LETTER FROM REV. J. G. JONES TO McKINLEY
GIBSON, ESQ.

Port Gibson, Miss., May 17, 1878

Dear sir:

Your letter of 10th inst.has been duly received. I heartily approve of your laudable undertaking to rescue from oblivion the memorials of the Gibson family of Mississippi, but fear I can not assist you except indirectly. I do not remember ever to have seen in print Dr. Winans’ funeral sermon of Rev. Randal Gibson and wife. I was away from this part of the State when they died, and if the funeral sermon was published I did not see a copy. At a later date Mr. Winans preached the funeral sermon of the venerable Simeon Gibson of Pine Ridge near Natchez, which was published, and I long retained a copy, but I can not now lay my hand upon it.
             
       There were three branches of the Gibson connexion which settled in Mississippi at an early day: The parents of Rev. Randall Gibson near Natchez about where the old town of Washington now stands; the family of Samuel Gibson - the founder of the Town of Port Gibson, in this vicinity; and that of Rev. Tobias Gibson in what is now Warren county in the vicinity of Warrenrtown. So far as I know these families all came from the valley of the Great Pee Dee river in South Carolina. Some time in the sixteenth century three ship loads of Portuguese Hugenots voluntarily exiled themselves from Portugal rather than renounce their Protestant faith, and settled in South Carolina, then the Colony of Carolina, in the very region of county where our Gibsons are llrst found, and, from their elevated intellectuality, morality, religion and enterprise, I have long believed that they were the descendants of those refugee Huguenots, though I do not remember ever to have heard but one of the connexion refer to this as a tradition of the family. I wish we now had the means of demonstrating this theory.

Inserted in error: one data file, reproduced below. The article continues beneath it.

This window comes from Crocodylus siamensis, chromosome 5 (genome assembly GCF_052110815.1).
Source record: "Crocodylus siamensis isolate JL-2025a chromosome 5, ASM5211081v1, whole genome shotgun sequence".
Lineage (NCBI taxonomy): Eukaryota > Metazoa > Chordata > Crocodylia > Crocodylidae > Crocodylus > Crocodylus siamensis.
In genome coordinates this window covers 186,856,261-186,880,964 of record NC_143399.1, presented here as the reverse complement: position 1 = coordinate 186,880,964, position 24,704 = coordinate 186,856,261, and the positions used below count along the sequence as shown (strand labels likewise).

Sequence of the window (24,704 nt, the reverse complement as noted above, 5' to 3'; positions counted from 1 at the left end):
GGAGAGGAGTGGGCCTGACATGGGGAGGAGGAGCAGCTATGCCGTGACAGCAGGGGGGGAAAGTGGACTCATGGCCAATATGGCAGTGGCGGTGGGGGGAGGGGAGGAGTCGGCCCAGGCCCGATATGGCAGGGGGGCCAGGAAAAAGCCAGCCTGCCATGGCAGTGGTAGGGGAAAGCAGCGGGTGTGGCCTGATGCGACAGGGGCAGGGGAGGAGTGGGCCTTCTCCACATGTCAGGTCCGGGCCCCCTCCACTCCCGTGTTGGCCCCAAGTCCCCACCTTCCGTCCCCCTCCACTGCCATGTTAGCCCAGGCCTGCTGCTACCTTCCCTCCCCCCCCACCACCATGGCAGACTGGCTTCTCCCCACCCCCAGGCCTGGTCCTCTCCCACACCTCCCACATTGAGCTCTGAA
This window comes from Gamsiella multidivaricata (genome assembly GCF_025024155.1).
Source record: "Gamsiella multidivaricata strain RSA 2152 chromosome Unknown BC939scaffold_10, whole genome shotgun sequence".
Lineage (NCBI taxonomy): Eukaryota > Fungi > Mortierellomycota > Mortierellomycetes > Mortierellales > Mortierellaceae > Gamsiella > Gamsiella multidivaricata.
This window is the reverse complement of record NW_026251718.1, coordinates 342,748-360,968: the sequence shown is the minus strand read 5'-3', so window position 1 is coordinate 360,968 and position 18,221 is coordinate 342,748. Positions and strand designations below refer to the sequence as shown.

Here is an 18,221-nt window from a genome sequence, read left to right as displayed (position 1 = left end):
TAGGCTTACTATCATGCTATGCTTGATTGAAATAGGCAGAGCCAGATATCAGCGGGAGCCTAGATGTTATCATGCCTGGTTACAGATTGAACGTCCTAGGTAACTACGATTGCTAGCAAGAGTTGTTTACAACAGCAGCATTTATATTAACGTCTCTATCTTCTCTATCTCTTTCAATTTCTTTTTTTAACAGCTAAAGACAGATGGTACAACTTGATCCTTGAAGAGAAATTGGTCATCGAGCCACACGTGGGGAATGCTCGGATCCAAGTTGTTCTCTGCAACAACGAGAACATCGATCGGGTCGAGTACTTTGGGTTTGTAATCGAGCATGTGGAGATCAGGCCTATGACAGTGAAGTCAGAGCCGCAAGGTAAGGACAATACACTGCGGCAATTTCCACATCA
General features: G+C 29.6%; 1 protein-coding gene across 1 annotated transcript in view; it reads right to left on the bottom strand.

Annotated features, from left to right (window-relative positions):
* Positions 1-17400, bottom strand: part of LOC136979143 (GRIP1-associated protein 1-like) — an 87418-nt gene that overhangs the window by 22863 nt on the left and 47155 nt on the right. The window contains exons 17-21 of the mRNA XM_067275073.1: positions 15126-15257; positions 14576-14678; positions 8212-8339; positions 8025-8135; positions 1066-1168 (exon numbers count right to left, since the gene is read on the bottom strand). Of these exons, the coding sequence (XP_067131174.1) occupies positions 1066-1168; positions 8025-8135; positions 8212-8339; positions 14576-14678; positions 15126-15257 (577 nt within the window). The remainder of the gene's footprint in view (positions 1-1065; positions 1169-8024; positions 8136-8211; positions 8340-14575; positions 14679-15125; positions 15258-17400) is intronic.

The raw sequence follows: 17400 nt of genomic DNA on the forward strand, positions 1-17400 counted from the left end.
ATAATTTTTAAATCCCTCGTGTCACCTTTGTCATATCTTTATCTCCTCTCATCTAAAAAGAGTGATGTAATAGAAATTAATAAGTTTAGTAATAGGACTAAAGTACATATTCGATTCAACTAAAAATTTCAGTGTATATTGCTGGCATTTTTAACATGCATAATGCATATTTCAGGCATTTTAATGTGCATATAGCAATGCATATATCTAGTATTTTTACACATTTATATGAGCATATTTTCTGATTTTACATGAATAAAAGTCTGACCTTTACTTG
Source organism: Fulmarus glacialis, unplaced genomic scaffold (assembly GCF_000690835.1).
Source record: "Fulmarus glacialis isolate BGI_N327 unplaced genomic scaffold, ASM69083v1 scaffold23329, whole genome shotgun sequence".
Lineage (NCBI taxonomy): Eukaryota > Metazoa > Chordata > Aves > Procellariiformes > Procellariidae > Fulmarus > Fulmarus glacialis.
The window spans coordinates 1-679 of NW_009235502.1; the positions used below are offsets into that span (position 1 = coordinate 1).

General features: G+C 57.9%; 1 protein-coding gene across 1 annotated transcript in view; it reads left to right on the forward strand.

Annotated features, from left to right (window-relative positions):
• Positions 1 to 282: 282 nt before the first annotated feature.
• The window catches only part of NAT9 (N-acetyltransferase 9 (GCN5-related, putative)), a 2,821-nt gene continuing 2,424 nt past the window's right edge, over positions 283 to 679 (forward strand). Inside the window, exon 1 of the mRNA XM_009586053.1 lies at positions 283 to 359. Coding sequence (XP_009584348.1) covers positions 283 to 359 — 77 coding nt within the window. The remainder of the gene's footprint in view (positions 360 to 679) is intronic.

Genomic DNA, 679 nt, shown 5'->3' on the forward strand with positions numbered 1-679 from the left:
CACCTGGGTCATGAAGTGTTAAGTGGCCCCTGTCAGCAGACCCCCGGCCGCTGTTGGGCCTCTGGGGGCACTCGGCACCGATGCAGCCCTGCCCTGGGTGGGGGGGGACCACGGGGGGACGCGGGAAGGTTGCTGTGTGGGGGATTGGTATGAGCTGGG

I will now write, from memory and a few scraps of memoranda, what little I know of these three leading Gibson families. First; the parents of Rev. Randall Gibson came to the Natchez county (as it was then called), about 1781. In ordei to avoid the hostile Indians in what is now Western Georgia and Eastern Alabama, immigrants from the Carolinas travelled over land to the Holston river in East Tennessee, where they built family boats and descended the Holston and Tennessee rivers, etc. Randall Gibson was then about fifteen years old, and I have heard him relate this fact in connection with an attack made on their boat by hostile Cherokee Indians. From_the family Bible of Randall Gibson I once obtained these records by the hands of his grand-daughter, Mrs. Louisa Barnes (nee Nailer) now living near Warerntown: Randall Gibson was born September 1766 and died April 3, 1836. Harriett McKinley was born June 29, 1771, at Mount Royal Forge, Maryland and died October 6, 1837: Randall Gibson and Harriett McKinley were married February 7, 1792. They died and are buried in Warren county. Randall may have had (and I think had), other brothers, but I only knew one, the venerable David Gibson, late of Jefferson county, who was near one hundred years old at the time of his death. Unless they have died lately, he has two sons still living: Randall Gibson, Jr., some where in Texas, and Fielding Gibson somewhere in California. Col. Isaac Harrison, a grand-nephew, I think, or otherwise related to Rev. Randall Gibson’s family, and whose wife is a daughter of Randall Gibson, Jr., now living eight miles east of Rodney, can probably put you in possession of the history of David Gibson’s family. Rev. Randall Gibson had several sisters. One married a Harrison, I think the grandfather of Col. Isaac Harrison of Texas Cavalry fame: One, Edna, married John Bullen; some of her descendants are living in the northern part ofWarren county, by the name of Alexander. If there were other sisters I do not now recollect them.